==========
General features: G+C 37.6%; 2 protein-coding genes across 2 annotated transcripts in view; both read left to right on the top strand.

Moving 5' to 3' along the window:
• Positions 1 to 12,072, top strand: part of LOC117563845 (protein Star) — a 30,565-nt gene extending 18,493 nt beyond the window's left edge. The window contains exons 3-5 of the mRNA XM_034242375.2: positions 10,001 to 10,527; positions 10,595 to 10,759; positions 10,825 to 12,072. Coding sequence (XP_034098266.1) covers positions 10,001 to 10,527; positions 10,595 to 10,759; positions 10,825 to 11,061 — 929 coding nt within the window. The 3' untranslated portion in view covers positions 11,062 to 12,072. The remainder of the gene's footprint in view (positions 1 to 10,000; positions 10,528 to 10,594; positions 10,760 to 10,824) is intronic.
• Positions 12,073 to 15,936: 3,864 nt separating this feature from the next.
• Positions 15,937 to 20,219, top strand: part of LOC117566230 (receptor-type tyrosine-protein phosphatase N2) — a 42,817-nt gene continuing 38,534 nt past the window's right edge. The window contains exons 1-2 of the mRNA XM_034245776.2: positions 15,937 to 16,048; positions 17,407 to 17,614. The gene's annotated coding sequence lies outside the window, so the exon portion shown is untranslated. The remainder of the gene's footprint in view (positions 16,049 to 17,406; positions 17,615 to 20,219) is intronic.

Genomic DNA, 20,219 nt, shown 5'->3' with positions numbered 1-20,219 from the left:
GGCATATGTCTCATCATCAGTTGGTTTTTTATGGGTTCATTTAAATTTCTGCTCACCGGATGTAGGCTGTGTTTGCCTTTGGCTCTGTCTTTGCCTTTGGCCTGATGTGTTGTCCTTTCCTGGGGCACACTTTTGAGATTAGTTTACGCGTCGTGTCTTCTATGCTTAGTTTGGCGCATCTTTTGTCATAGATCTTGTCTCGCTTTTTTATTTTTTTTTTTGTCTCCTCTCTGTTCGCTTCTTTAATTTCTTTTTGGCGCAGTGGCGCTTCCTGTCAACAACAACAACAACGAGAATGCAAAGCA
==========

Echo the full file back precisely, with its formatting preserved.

General features: G+C 37.6%; 2 protein-coding genes across 2 annotated transcripts in view; both read left to right on the top strand.

Moving 5' to 3' along the window:
• Positions 1 to 12,072, top strand: part of LOC117563845 (protein Star) — a 30,565-nt gene extending 18,493 nt beyond the window's left edge. The window contains exons 3-5 of the mRNA XM_034242375.2: positions 10,001 to 10,527; positions 10,595 to 10,759; positions 10,825 to 12,072. Coding sequence (XP_034098266.1) covers positions 10,001 to 10,527; positions 10,595 to 10,759; positions 10,825 to 11,061 — 929 coding nt within the window. The 3' untranslated portion in view covers positions 11,062 to 12,072. The remainder of the gene's footprint in view (positions 1 to 10,000; positions 10,528 to 10,594; positions 10,760 to 10,824) is intronic.
• Positions 12,073 to 15,936: 3,864 nt separating this feature from the next.
• Positions 15,937 to 20,219, top strand: part of LOC117566230 (receptor-type tyrosine-protein phosphatase N2) — a 42,817-nt gene continuing 38,534 nt past the window's right edge. The window contains exons 1-2 of the mRNA XM_034245776.2: positions 15,937 to 16,048; positions 17,407 to 17,614. The gene's annotated coding sequence lies outside the window, so the exon portion shown is untranslated. The remainder of the gene's footprint in view (positions 16,049 to 17,406; positions 17,615 to 20,219) is intronic.

Genomic DNA, 20,219 nt, shown 5'->3' with positions numbered 1-20,219 from the left:
GGCATATGTCTCATCATCAGTTGGTTTTTTATGGGTTCATTTAAATTTCTGCTCACCGGATGTAGGCTGTGTTTGCCTTTGGCTCTGTCTTTGCCTTTGGCCTGATGTGTTGTCCTTTCCTGGGGCACACTTTTGAGATTAGTTTACGCGTCGTGTCTTCTATGCTTAGTTTGGCGCATCTTTTGTCATAGATCTTGTCTCGCTTTTTTATTTTTTTTTTTGTCTCCTCTCTGTTCGCTTCTTTAATTTCTTTTTGGCGCAGTGGCGCTTCCTGTCAACAACAACAACAACGAGAATGCAAAGCA